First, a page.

Ureteroscopy

Ureteroscopy is possible in dogs larger than approximately 20 kg. This procedure is difficult to perform in dogs though a normal ureteral orifice, as the ureter in a normal dog is less than 2 mm and the smallest ureteroscope is approximately 2.5 mm. Ureteral access is obtained via cystoscopy, as described above with a guidewire being advanced into the renal pelvis. The ureteral orifice is then dilated with a ureteral dilator to 8-10 fr or a dual lumen (10 fr) ureteral catheter, allowing a retrograde ureteropyelogram prior to ureteroscopy, as well as the placement of a 2nd safety wire that can remain in place next to the ureteroscope. The flexible ureteroscope is than advanced over the guidewire into the ureter under fluoroscopic and endoscopic guidance. This procedure is ideally performed for evaluation of the ureteral and renal pelvic mucosa in the case of idiopathic renal hematuria, for ureteral stone disease and laser lithotripsy if ESWL is not effective, or for evaluation of ureteral obstruction and hydroureter when other imaging modalities are not diagnostic (ureteral stricture/stenosis or neoplasia).

Percutaneous Nephroureterocystoscopy

Ureteroscopy can also be performed in an antegrade manner via renal access.1,18 A renal access needle (18 g) is advanced into the renal pelvis through the renal parenchyma under ultrasound or fluoroscopic guidance for a pyelocentesis and pyeloureterogram. A guidewire is advanced through the needle, down the ureter, into the urinary bladder, and out the urethra, as described above. A renal balloon dilator is then advanced over the wire, pre-loaded with an access sheath that is large enough to fit the nephroscope (18 fr) or ureteroscope (10 fr). The balloon is inflated through the renal parenchyma and the sheath is then advanced over the balloon for a smooth transition into the renal pelvis. The balloon is deflated and removed over the wire, and a second safety wire is advanced down the ureter through the sheath. The endoscope is then advanced over the wire, down the ureter and ureteroscopic evaluation can be performed. If a stone is present a stone basket can be used to remove the stone through the access sheath, or broken with the laser lithotrite.

Extracorporeal Shockwave Lithotripsy (ESWL) for Ureterolithiasis

Extracorporeal shock-wave lithotripsy is another minimally invasive alternative for the removal of ureteral calculi.19,20 ESWL delivers external shockwaves through a water medium directed under fluoroscopic guidance in 2 planes. The stone is shocked anywhere from 1000-3500 times at different energy levels to allow for implosion and powdering. The debris is then left to pass down the ureter into the urinary bladder over a 1-2 week period. This procedure can be performed safely for ureteroliths smaller than 5 mm in dogs and 3-5 mm in cats. For larger stone burdens an indwelling double pigtailed ureteral stent is placed prior to ESWL to aid in stone debris passage, ureteral imaging, and immediate relief of the ureteral obstruction prior to ESWL treatment. For stones of larger sizes, or those imbedded in the ureteral muosa, PCNUL or ureteroscopy may be necessary.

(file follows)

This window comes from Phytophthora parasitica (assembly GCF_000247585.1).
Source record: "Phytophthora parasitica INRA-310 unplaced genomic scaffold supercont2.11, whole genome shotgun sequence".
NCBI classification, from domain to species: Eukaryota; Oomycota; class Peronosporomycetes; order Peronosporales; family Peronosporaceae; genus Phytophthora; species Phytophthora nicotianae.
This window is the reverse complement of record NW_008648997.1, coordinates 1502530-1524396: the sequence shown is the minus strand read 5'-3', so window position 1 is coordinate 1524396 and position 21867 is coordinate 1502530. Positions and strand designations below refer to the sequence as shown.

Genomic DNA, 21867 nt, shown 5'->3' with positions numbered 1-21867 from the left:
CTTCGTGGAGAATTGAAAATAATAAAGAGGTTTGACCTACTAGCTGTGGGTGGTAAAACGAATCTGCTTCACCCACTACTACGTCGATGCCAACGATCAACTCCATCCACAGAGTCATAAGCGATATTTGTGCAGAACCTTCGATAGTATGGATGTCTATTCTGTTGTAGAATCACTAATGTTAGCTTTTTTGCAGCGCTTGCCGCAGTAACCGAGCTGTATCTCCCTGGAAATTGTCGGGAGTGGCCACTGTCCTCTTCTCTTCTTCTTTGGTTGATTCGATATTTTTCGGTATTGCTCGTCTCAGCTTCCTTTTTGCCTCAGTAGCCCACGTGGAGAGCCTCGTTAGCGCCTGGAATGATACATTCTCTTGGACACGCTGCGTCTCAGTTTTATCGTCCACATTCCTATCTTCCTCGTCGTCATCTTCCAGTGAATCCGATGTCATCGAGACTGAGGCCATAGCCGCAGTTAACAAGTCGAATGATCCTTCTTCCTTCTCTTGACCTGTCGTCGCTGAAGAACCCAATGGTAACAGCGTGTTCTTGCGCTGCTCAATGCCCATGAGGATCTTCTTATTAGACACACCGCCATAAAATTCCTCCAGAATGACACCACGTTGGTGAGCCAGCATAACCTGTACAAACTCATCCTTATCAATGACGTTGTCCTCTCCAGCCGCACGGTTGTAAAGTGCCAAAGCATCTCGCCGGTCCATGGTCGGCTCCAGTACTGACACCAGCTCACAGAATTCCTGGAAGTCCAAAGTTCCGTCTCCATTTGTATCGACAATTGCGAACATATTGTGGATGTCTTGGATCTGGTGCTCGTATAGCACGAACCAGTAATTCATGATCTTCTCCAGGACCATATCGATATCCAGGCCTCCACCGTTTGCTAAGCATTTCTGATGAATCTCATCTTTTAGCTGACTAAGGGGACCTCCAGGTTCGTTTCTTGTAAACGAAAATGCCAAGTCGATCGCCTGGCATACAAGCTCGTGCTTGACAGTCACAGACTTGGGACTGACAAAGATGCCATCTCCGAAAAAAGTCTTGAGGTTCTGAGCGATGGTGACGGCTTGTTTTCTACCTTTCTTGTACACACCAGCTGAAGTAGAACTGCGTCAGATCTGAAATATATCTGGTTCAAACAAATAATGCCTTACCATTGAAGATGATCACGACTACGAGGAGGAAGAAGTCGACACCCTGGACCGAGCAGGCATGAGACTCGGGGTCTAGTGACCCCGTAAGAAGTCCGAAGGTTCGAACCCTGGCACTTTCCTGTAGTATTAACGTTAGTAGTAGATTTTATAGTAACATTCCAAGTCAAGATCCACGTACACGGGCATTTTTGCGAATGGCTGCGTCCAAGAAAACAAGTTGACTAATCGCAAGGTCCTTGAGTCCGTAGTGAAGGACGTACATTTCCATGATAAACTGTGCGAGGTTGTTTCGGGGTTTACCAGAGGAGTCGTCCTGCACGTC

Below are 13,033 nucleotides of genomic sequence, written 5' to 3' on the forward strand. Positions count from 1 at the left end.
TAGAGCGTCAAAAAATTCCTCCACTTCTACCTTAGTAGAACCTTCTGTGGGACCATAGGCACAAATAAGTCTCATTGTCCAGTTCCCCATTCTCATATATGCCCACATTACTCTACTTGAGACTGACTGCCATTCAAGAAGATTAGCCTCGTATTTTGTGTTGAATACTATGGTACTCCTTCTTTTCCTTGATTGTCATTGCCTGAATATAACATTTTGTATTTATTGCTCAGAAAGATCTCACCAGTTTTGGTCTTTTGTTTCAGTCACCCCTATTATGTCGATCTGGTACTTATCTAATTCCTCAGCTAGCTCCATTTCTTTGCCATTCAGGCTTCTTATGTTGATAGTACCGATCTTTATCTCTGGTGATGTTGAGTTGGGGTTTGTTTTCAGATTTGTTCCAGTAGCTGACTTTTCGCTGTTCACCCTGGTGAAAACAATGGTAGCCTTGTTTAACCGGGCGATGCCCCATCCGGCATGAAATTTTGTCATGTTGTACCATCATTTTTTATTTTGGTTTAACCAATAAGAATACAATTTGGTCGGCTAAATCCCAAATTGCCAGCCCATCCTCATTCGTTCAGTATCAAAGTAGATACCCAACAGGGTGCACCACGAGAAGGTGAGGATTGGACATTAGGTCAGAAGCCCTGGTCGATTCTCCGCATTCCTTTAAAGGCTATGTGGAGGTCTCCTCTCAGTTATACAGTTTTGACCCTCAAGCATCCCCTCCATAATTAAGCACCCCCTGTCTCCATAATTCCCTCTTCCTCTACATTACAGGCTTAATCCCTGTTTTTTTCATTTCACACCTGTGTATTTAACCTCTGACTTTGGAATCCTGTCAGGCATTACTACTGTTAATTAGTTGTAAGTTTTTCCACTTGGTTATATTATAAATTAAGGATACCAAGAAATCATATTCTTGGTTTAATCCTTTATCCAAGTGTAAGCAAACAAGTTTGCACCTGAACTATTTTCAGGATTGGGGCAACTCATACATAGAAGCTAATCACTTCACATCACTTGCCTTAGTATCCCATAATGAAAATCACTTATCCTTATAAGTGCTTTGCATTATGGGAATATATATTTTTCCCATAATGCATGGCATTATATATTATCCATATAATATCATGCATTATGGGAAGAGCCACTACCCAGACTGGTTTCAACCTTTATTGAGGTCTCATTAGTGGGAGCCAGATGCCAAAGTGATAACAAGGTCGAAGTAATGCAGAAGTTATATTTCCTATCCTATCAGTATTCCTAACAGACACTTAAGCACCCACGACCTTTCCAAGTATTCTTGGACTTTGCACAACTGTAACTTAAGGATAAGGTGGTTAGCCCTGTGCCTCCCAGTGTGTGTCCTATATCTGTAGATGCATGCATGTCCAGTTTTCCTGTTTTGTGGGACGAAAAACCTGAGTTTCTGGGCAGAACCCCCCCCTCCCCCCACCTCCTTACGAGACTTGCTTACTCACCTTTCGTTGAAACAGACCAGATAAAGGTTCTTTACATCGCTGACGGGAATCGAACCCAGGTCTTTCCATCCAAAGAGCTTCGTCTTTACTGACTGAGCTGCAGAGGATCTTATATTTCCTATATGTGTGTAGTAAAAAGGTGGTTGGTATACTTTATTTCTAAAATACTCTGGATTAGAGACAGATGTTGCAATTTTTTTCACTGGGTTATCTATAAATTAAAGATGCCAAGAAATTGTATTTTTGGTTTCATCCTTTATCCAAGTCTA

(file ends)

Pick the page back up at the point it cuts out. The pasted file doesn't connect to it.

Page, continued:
Percutaneous Nephrostomy Tube Placement

Ureteral obstructions secondary to ureteroliths or malignancy can result in severe hydronephrosis and/or life-threatening azotemia when presenting bilaterally or in animals with concurrent renal insufficiency/failure. Some patients can be managed medially with supportive care until a ureterolith passes, others may require surgery to avoid permanent damage and/or hemodialysis for stabilization prior to a prolonged anesthesia for ureteral surgery. Ureterotomies can be relatively prolonged and complicated surgeries in these debilitated patients with an unclear outcome of residual renal function.21 One possibility is to place a nephrostomy tube percutaneously to quickly relieve the obstruction1-3 and determine whether adequate renal function remains before prolonged anesthesia for ureteral surgery or ureteral stent placement. This procedure is done under ultrasound guidance, where a renal access needle is used for pyelocentesis and a ureteropyelogram. Then a guidewire is passed through the needle under fluoroscopic guidance, and coiled into the dilated renal pelvis. The pelvis should be larger than 1 cm to allow the pigtail to curl easily in the renal pelvis. The locking loop pigtailed cateter is then advanced over the guidewire into the renal pelvis and the curl is formed. Once the curl is in the renal pelvis is made the pigtail is locked and the catheter is secured to the body wall for tract formation. The catheter is securely sutured to the skin by a Chinese finger trap suture pattern. This should remain in place for 2-3 weeks for tract formation, or the hole can be closed surgically if a ureterotomy is subsequently performed. This allows for external renal drainage to asses azotemia resolution and patient stabilization prior to a more permanent fixation of the ureteral obstruction (ureterotomy, ureteral reimplantation or ureteral stent placement). During nephrostomy tube placement the guidewire maybe be able to be advanced down the ureter, and if it by-passes the obstruction, and through and through access is obtained, a ureteral stent can be attempted.